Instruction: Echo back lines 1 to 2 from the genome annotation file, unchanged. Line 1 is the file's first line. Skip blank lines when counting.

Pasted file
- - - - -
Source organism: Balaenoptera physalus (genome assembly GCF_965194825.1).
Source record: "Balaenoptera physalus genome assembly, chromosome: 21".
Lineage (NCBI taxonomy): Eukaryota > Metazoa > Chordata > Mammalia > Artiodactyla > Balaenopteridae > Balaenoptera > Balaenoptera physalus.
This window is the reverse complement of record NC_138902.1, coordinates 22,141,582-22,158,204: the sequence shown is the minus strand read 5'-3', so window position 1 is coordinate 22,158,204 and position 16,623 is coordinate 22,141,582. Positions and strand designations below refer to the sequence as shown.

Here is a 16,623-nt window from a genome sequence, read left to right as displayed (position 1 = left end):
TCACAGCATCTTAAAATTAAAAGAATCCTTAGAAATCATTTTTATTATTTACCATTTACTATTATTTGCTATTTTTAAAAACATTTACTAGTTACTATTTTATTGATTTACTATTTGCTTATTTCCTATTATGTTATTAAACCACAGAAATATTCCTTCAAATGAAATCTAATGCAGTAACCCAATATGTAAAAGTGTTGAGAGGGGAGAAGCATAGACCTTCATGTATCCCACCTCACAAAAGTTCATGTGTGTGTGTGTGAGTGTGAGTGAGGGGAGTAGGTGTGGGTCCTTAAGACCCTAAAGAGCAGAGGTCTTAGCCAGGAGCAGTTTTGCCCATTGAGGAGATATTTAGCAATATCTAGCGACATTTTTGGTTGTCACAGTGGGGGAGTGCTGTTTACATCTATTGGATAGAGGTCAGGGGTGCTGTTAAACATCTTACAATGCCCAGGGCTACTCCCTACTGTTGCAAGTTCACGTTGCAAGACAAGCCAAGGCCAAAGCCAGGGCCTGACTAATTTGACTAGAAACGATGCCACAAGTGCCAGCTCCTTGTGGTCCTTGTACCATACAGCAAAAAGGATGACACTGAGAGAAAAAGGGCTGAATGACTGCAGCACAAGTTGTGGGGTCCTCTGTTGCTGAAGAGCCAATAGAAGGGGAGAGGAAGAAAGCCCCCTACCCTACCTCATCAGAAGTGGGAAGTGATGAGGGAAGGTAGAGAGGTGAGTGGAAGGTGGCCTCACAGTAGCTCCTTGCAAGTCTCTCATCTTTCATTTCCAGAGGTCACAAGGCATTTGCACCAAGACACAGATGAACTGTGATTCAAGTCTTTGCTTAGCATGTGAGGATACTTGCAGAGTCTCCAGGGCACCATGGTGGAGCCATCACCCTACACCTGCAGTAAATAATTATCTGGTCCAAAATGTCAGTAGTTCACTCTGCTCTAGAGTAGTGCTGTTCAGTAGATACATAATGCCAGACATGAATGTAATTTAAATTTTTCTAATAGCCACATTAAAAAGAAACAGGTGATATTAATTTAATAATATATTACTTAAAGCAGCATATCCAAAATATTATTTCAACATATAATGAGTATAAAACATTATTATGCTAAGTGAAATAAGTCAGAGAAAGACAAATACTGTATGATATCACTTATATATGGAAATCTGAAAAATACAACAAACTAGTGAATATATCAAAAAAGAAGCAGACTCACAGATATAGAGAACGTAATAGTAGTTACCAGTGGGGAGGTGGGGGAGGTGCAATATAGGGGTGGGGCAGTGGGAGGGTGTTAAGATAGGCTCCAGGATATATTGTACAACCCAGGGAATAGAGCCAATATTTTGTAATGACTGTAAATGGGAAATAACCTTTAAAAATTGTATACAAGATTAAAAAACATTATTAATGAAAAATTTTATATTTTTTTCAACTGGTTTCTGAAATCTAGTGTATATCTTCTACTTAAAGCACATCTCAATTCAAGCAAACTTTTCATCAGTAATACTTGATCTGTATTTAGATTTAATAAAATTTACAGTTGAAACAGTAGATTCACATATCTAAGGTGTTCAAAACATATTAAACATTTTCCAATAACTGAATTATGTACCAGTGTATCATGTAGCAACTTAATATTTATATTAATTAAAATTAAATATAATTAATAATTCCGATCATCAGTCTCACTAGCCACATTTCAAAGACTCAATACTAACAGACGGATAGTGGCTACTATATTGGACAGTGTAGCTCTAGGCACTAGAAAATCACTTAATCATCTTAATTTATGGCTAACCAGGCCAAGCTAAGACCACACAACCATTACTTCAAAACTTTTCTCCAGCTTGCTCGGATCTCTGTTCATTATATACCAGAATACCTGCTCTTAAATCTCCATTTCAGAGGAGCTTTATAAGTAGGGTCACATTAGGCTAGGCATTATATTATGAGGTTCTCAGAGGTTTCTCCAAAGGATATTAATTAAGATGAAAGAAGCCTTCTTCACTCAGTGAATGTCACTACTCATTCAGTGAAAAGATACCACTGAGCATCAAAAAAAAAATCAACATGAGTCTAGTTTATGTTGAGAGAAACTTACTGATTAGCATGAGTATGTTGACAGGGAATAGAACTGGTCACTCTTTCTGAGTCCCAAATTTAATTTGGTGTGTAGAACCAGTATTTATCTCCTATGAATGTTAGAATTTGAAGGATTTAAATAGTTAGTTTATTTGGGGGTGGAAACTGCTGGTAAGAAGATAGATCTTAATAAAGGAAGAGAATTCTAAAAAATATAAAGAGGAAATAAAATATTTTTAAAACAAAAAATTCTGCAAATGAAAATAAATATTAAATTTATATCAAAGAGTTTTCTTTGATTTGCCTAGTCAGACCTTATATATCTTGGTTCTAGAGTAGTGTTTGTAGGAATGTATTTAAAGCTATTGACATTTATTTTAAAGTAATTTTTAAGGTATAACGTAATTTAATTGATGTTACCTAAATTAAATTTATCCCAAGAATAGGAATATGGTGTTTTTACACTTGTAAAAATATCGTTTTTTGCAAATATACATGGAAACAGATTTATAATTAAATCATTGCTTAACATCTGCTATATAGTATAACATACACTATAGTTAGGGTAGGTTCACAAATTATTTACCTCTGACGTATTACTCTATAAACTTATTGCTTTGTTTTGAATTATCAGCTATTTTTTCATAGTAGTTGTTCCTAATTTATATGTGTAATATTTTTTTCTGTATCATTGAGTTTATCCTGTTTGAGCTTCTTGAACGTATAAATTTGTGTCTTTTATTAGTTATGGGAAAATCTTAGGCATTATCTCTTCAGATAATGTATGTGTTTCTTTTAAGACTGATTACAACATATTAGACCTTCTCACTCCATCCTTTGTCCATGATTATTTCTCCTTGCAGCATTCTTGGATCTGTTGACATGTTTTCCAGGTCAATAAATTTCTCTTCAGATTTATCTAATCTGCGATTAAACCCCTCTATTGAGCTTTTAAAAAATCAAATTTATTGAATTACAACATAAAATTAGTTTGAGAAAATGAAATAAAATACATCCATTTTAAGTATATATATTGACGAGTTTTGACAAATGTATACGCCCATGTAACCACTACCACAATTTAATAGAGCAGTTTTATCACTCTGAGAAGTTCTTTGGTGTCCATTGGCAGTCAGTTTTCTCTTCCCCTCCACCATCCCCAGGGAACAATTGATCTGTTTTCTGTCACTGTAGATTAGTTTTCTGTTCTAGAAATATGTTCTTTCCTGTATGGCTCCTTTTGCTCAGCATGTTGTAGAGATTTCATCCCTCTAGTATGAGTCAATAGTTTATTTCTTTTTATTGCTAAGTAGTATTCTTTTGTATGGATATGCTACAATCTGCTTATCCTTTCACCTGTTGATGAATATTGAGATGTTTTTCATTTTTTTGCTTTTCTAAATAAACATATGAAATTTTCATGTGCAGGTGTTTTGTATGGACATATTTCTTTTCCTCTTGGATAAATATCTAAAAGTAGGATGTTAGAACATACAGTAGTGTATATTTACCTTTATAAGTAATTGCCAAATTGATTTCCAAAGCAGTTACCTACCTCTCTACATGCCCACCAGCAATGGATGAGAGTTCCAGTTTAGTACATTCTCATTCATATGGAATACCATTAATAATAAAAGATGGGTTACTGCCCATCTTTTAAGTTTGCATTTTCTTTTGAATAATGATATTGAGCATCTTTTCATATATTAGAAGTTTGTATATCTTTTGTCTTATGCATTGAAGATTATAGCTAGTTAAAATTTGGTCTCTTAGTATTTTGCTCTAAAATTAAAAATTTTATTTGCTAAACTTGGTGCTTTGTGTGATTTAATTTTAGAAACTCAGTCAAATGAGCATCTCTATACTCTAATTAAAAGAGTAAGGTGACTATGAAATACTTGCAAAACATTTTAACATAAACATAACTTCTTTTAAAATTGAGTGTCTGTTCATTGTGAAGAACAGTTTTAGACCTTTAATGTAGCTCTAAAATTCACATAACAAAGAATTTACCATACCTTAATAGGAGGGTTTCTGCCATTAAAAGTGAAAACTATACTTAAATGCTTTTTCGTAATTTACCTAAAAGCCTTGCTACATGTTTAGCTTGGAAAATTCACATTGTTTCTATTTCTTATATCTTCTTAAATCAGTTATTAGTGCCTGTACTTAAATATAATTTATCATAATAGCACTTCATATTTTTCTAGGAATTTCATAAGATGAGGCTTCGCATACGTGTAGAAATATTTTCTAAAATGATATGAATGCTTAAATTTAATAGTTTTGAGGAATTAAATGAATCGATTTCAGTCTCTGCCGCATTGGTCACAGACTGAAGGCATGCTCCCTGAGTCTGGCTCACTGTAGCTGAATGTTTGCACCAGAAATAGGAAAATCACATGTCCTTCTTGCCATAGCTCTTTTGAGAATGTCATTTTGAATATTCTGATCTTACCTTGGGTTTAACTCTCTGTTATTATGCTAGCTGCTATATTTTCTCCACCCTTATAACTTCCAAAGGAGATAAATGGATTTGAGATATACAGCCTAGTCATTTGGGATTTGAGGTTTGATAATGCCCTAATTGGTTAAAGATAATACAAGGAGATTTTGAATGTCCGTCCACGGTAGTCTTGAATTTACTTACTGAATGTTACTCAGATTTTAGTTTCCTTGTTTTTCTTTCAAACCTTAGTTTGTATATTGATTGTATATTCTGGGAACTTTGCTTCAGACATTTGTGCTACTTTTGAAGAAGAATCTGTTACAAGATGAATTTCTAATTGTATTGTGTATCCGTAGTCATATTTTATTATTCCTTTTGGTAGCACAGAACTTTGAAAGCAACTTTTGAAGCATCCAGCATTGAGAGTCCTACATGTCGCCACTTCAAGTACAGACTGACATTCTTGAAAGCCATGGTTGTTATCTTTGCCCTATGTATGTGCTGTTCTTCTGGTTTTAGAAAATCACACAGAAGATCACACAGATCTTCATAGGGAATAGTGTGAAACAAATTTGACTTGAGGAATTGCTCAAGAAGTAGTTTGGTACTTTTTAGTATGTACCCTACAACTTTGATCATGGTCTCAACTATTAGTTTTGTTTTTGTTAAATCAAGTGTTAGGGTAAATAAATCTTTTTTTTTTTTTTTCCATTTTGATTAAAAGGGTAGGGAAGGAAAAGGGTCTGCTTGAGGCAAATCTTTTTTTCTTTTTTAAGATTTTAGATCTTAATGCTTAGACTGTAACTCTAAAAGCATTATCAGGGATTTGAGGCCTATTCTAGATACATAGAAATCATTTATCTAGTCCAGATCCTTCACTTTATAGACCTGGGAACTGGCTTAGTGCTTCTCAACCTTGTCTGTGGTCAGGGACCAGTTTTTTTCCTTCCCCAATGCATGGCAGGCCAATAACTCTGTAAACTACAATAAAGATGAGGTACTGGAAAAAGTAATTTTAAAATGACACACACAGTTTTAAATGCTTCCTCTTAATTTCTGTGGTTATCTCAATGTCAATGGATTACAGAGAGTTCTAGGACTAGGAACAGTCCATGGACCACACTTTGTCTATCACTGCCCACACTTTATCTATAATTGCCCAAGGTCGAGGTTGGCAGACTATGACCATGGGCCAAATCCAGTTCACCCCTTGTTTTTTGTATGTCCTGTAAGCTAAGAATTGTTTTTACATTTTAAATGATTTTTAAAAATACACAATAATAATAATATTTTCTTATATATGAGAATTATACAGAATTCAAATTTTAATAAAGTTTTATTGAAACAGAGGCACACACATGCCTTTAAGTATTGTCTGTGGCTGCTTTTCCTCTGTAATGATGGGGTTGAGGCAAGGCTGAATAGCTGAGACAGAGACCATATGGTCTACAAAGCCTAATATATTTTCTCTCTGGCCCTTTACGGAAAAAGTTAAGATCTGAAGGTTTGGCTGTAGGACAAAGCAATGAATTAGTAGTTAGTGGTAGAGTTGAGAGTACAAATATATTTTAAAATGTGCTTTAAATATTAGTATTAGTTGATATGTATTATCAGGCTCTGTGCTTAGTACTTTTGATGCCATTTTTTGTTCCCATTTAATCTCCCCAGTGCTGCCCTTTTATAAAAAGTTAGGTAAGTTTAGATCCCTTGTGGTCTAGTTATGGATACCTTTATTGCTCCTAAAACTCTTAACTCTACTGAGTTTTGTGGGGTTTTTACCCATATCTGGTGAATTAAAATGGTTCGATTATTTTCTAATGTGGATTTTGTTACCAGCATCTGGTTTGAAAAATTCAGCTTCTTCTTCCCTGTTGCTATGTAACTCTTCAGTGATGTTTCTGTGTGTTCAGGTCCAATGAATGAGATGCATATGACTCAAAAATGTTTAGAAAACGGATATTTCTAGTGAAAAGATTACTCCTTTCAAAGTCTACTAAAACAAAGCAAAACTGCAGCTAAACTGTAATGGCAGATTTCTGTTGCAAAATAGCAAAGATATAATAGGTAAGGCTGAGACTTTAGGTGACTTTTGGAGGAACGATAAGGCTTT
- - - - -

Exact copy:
Source organism: Balaenoptera physalus (genome assembly GCF_965194825.1).
Source record: "Balaenoptera physalus genome assembly, chromosome: 21".